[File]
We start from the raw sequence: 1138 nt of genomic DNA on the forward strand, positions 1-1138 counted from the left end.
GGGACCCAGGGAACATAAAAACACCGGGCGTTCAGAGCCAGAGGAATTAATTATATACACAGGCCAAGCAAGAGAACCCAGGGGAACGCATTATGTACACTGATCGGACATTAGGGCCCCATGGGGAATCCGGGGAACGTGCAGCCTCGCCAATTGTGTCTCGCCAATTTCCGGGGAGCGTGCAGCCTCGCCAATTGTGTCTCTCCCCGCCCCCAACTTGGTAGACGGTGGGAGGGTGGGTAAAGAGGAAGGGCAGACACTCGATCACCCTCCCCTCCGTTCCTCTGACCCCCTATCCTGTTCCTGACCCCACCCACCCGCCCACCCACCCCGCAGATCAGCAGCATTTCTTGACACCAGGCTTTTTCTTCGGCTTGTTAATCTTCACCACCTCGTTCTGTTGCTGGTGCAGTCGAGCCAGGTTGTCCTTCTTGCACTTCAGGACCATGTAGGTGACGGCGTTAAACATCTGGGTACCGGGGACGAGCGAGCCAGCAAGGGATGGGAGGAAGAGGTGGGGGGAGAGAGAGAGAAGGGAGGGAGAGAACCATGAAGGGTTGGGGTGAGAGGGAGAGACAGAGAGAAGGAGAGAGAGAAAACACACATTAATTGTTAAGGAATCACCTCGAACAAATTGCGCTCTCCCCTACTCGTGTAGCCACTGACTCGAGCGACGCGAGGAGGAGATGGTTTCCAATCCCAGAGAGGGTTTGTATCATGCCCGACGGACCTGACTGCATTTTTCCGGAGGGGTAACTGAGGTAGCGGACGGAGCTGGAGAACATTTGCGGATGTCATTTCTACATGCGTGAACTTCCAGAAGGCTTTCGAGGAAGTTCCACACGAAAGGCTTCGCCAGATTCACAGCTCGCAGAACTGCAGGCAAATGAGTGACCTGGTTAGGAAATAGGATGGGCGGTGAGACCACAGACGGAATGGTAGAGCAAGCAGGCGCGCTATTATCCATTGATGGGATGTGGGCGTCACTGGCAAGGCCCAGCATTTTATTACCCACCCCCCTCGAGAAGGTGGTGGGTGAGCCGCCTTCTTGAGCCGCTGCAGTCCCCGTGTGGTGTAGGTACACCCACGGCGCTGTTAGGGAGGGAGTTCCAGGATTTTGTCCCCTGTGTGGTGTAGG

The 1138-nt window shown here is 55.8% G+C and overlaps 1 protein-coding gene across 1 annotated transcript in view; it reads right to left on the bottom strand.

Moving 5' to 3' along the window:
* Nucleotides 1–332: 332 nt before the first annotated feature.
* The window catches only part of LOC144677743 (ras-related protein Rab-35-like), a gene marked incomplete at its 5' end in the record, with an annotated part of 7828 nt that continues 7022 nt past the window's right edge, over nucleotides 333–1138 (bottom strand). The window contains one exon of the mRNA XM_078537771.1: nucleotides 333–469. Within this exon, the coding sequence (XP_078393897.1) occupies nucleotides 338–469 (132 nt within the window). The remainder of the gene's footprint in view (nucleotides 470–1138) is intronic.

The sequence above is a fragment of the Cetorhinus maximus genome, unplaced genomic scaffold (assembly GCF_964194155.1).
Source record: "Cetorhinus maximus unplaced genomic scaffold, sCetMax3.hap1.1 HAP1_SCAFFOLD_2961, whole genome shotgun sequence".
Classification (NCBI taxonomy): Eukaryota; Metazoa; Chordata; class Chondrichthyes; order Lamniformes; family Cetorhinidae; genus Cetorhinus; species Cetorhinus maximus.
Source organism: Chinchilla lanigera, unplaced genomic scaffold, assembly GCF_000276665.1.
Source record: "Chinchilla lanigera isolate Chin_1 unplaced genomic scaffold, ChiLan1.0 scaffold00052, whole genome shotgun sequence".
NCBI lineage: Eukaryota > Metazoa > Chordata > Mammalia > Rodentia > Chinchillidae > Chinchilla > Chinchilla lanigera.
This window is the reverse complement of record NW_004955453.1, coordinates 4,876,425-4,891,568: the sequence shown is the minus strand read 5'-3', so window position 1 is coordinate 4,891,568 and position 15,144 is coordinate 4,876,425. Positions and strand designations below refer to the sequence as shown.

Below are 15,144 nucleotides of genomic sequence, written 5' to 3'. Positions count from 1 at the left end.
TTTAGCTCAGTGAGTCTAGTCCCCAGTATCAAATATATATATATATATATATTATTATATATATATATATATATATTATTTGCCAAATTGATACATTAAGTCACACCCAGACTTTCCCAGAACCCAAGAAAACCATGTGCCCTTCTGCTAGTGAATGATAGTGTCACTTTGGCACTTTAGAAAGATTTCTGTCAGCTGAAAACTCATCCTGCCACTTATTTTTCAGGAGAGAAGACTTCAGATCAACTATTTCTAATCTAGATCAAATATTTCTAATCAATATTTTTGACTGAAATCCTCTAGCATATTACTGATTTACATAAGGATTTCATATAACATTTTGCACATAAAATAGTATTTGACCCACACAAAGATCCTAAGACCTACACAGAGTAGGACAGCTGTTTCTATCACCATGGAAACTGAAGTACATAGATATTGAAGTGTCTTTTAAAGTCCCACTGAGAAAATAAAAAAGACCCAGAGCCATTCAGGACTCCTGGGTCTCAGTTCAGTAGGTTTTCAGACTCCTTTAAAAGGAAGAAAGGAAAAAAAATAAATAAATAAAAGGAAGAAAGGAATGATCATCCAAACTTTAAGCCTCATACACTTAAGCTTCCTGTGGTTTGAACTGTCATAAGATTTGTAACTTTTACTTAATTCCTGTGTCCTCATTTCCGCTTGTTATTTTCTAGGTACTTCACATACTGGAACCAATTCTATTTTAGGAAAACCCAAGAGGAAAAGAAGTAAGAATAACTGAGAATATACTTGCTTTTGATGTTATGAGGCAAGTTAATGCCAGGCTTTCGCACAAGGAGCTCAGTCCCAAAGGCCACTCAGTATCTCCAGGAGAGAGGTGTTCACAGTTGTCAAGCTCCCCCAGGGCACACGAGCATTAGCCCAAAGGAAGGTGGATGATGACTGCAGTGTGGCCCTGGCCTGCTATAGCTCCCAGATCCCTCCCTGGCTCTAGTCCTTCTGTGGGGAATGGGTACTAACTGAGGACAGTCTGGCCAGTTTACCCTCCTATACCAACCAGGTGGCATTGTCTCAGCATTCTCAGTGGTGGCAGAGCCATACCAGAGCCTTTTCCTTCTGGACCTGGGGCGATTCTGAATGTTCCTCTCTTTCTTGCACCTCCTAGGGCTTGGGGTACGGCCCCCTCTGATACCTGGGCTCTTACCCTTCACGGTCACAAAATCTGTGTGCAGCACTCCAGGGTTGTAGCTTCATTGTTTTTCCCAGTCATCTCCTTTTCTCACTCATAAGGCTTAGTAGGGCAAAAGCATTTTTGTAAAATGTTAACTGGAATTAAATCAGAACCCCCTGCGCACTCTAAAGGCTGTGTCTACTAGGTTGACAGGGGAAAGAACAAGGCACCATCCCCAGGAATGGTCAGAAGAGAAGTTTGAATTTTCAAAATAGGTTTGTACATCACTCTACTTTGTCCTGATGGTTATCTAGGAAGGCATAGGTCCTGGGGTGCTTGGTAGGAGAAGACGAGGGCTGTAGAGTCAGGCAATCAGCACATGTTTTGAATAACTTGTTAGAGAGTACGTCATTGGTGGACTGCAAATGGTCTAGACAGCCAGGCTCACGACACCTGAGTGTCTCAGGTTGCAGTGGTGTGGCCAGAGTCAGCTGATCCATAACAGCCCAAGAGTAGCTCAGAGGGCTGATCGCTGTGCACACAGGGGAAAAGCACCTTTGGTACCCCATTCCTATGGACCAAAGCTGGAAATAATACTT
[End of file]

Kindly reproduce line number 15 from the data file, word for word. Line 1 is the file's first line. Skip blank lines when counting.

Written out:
TTTAGCTCAGTGAGTCTAGTCCCCAGTATCAAATATATATATATATATATATTATTATATATATATATATATATATTATTTGCCAAATTGATACATTAAGTCACACCCAGACTTTCCCAGAACCCAAGAAAACCATGTGCCCTTCTGCTAGTGAATGATAGTGTCACTTTGGCACTTTAGAAAGATTTCTGTCAGCTGAAAACTCATCCTGCCACTTATTTTTCAGGAGAGAAGACTTCAGATCAACTATTTCTAATCTAGATCAAATATTTCTAATCAATATTTTTGACTGAAATCCTCTAGCATATTACTGATTTACATAAGGATTTCATATAACATTTTGCACATAAAATAGTATTTGACCCACACAAAGATCCTAAGACCTACACAGAGTAGGACAGCTGTTTCTATCACCATGGAAACTGAAGTACATAGATATTGAAGTGTCTTTTAAAGTCCCACTGAGAAAATAAAAAAGACCCAGAGCCATTCAGGACTCCTGGGTCTCAGTTCAGTAGGTTTTCAGACTCCTTTAAAAGGAAGAAAGGAAAAAAAATAAATAAATAAAAGGAAGAAAGGAATGATCATCCAAACTTTAAGCCTCATACACTTAAGCTTCCTGTGGTTTGAACTGTCATAAGATTTGTAACTTTTACTTAATTCCTGTGTCCTCATTTCCGCTTGTTATTTTCTAGGTACTTCACATACTGGAACCAATTCTATTTTAGGAAAACCCAAGAGGAAAAGAAGTAAGAATAACTGAGAATATACTTGCTTTTGATGTTATGAGGCAAGTTAATGCCAGGCTTTCGCACAAGGAGCTCAGTCCCAAAGGCCACTCAGTATCTCCAGGAGAGAGGTGTTCACAGTTGTCAAGCTCCCCCAGGGCACACGAGCATTAGCCCAAAGGAAGGTGGATGATGACTGCAGTGTGGCCCTGGCCTGCTATAGCTCCCAGATCCCTCCCTGGCTCTAGTCCTTCTGTGGGGAATGGGTACTAACTGAGGACAGTCTGGCCAGTTTACCCTCCTATACCAACCAGGTGGCATTGTCTCAGCATTCTCAGTGGTGGCAGAGCCATACCAGAGCCTTTTCCTTCTGGACCTGGGGCGATTCTGAATGTTCCTCTCTTTCTTGCACCTCCTAGGGCTTGGGGTACGGCCCCCTCTGATACCTGGGCTCTTACCCTTCACGGTCACAAAATCTGTGTGCAGCACTCCAGGGTTGTAGCTTCATTGTTTTTCCCAGTCATCTCCTTTTCTCACTCATAAGGCTTAGTAGGGCAAAAGCATTTTTGTAAAATGTTAACTGGAATTAAATCAGAACCCCCTGCGCACTCTAAAGGCTGTGTCTACTAGGTTGACAGGGGAAAGAACAAGGCACCATCCCCAGGAATGGTCAGAAGAGAAGTTTGAATTTTCAAAATAGGTTTGTACATCACTCTACTTTGTCCTGATGGTTATCTAGGAAGGCATAGGTCCTGGGGTGCTTGGTAGGAGAAGACGAGGGCTGTAGAGTCAGGCAATCAGCACATGTTTTGAATAACTTGTTAGAGAGTACGTCATTGGTGGACTGCAAATGGTCTAGACAGCCAGGCTCACGACACCTGAGTGTCTCAGGTTGCAGTGGTGTGGCCAGAGTCAGCTGATCCATAACAGCCCAAGAGTAGCTCAGAGGGCTGATCGCTGTGCACACAGGGGAAAAGCACCTTTGGTACCCCATTCCTATGGACCAAAGCTGGAAATAATACTT